One night, after a particularly bad fight, I noticed I was bleeding. I went to the hospital where I had a miscarriage. When I was discharged, I knew Khalid would be suspicious so I signed forms to release my medical information to him.

Sure enough, he accused me of having an abortion. Despite that, I was still talking to him. I discovered that at the same time that he was begging me daily to return to him he was also looking for a new wife and telling the women and their parents that he was divorced and that his ex-wife had fallen out of favor with Allah. I decided then to see an attorney and get divorce papers, and he did the same in New Jersey. We each were served papers in the same two days, and we both signed them. My attorney advised me to file with his set of papers since we had lived the length of the marriage in New Jersey and we had acquired no property together.

We STILL were talking, and we had one terrible fight, where he said he was canceling the divorce. He sent me a nasty e-mail the next day calling me the murderer of our child and telling me that all I ever cared about were my evil, filthy mom and son. This was the point when I decided never to speak to him again. I forwarded the e-mail back to him to read again, and to some of the other women he was talking to, but I have not spoken with him since. For a well over a year after that, I was in the dark as to whether I was married or divorced, and I had trouble getting the information. I didn’t consider it worth speaking to him again to find out. When I finally got my divorce certificate, I had already been divorced almost a year, and I finally was 100% free!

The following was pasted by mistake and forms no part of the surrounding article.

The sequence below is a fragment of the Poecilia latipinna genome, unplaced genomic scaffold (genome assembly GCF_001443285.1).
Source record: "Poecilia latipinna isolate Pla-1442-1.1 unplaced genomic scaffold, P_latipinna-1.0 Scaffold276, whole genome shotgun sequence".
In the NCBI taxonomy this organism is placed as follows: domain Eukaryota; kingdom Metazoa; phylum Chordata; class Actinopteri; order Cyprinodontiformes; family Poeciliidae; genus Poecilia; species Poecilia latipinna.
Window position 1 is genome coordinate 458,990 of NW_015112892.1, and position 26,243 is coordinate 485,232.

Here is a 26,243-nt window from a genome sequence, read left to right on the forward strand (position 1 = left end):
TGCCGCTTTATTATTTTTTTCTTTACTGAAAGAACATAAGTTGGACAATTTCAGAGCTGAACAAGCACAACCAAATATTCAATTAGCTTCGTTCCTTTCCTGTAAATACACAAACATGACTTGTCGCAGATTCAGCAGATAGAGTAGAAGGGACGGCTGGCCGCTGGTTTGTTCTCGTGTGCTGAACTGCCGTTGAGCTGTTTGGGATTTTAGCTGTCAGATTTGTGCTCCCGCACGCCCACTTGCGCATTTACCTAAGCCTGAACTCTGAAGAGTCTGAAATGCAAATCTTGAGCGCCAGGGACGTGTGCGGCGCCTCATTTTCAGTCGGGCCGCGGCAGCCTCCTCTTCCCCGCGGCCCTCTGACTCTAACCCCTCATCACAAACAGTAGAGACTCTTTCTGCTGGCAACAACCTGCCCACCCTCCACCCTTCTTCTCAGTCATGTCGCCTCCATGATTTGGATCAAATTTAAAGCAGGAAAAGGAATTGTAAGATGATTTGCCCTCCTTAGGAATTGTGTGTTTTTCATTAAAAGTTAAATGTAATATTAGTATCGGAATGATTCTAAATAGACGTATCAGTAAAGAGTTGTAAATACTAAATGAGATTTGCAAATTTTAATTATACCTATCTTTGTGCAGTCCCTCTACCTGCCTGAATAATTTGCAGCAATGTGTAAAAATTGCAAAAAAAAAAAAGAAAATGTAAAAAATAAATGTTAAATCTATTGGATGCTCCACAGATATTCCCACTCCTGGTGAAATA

For a couple of years more, I still considered Islam a religion of peace. I felt it was a positive element of millions of lives. I blamed my failed marriage on my husband’s abuse, not realizing that his abuse was acceptable in Islam. Though Islam was not the full truth, I thought Muhammad might have been inspired with some truth to give to his followers. I even thought he might have been a prophet, but not the best or the last. I assumed the religion had been polluted and changed to what it is now. I even knew about the horrors of the Taliban of Afghanistan, and thought they were severely misguided. I was a non-Muslim apologist for Islam.

Then the day of September 11 arrived. I wondered what Khalid thought, and believed he may even support the terrorists. He hated the west, he was here of course for the money, and he felt guilty about it. To him, all westerners were unclean, polluted immoral and evil and out to corrupt him and the Muslim world. I still told people that Islam was a religion of peace, and that the terrorists had perverted Islam. I was starting to doubt it though. I was reading more about the terrorists, the Taliban, and Islam, and starting to change my mind, starting to think Islam is evil. Khalid was following Sharia and exercising his rights as a Muslim man. The Taliban and Al-Qaeda were also following their scripture.

When I happened upon Faith Freedom International, a website for ex-Muslims, concerned non-Muslims and Muslims who questioned their faith, I couldn’t believe there were other people who understood my questions, who had left Islam, who even hoped to end it. The truth was undeniable. Islam is not and never was a religion of peace.

Used with permission from Faith Freedom